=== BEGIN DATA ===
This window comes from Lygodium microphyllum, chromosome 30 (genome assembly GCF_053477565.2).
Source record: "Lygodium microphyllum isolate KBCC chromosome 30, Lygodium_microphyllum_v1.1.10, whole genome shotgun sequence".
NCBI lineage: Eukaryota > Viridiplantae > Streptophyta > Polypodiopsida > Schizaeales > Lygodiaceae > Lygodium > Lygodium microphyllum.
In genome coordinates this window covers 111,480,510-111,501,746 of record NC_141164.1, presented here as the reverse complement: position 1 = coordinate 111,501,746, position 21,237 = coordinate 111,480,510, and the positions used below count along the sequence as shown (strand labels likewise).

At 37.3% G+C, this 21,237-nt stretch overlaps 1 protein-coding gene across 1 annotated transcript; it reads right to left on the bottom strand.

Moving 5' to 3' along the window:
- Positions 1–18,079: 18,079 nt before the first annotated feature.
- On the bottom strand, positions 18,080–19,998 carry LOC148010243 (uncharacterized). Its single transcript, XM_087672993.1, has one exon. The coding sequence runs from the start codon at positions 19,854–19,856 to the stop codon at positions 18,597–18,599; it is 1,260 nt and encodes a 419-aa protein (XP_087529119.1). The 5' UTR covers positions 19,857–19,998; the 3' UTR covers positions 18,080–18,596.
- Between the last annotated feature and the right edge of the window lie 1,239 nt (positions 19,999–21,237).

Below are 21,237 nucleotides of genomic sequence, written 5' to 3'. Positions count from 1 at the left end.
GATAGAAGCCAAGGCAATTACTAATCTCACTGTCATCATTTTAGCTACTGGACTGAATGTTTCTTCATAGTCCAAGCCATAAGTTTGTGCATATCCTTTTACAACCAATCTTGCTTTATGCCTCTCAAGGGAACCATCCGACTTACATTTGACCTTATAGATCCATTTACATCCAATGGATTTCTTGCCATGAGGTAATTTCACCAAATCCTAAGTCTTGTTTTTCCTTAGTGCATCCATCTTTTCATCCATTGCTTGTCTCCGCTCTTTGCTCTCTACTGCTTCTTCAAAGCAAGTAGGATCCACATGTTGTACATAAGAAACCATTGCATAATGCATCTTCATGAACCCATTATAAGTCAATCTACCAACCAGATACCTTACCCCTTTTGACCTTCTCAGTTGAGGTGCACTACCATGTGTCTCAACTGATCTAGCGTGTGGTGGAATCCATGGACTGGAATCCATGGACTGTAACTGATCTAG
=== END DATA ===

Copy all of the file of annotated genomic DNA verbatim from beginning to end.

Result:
This window comes from Lygodium microphyllum, chromosome 30 (genome assembly GCF_053477565.2).
Source record: "Lygodium microphyllum isolate KBCC chromosome 30, Lygodium_microphyllum_v1.1.10, whole genome shotgun sequence".
NCBI lineage: Eukaryota > Viridiplantae > Streptophyta > Polypodiopsida > Schizaeales > Lygodiaceae > Lygodium > Lygodium microphyllum.
In genome coordinates this window covers 111,480,510-111,501,746 of record NC_141164.1, presented here as the reverse complement: position 1 = coordinate 111,501,746, position 21,237 = coordinate 111,480,510, and the positions used below count along the sequence as shown (strand labels likewise).

At 37.3% G+C, this 21,237-nt stretch overlaps 1 protein-coding gene across 1 annotated transcript; it reads right to left on the bottom strand.

Moving 5' to 3' along the window:
- Positions 1–18,079: 18,079 nt before the first annotated feature.
- On the bottom strand, positions 18,080–19,998 carry LOC148010243 (uncharacterized). Its single transcript, XM_087672993.1, has one exon. The coding sequence runs from the start codon at positions 19,854–19,856 to the stop codon at positions 18,597–18,599; it is 1,260 nt and encodes a 419-aa protein (XP_087529119.1). The 5' UTR covers positions 19,857–19,998; the 3' UTR covers positions 18,080–18,596.
- Between the last annotated feature and the right edge of the window lie 1,239 nt (positions 19,999–21,237).

Below are 21,237 nucleotides of genomic sequence, written 5' to 3'. Positions count from 1 at the left end.
GATAGAAGCCAAGGCAATTACTAATCTCACTGTCATCATTTTAGCTACTGGACTGAATGTTTCTTCATAGTCCAAGCCATAAGTTTGTGCATATCCTTTTACAACCAATCTTGCTTTATGCCTCTCAAGGGAACCATCCGACTTACATTTGACCTTATAGATCCATTTACATCCAATGGATTTCTTGCCATGAGGTAATTTCACCAAATCCTAAGTCTTGTTTTTCCTTAGTGCATCCATCTTTTCATCCATTGCTTGTCTCCGCTCTTTGCTCTCTACTGCTTCTTCAAAGCAAGTAGGATCCACATGTTGTACATAAGAAACCATTGCATAATGCATCTTCATGAACCCATTATAAGTCAATCTACCAACCAGATACCTTACCCCTTTTGACCTTCTCAGTTGAGGTGCACTACCATGTGTCTCAACTGATCTAGCGTGTGGTGGAATCCATGGACTGGAATCCATGGACTGTAACTGATCTAG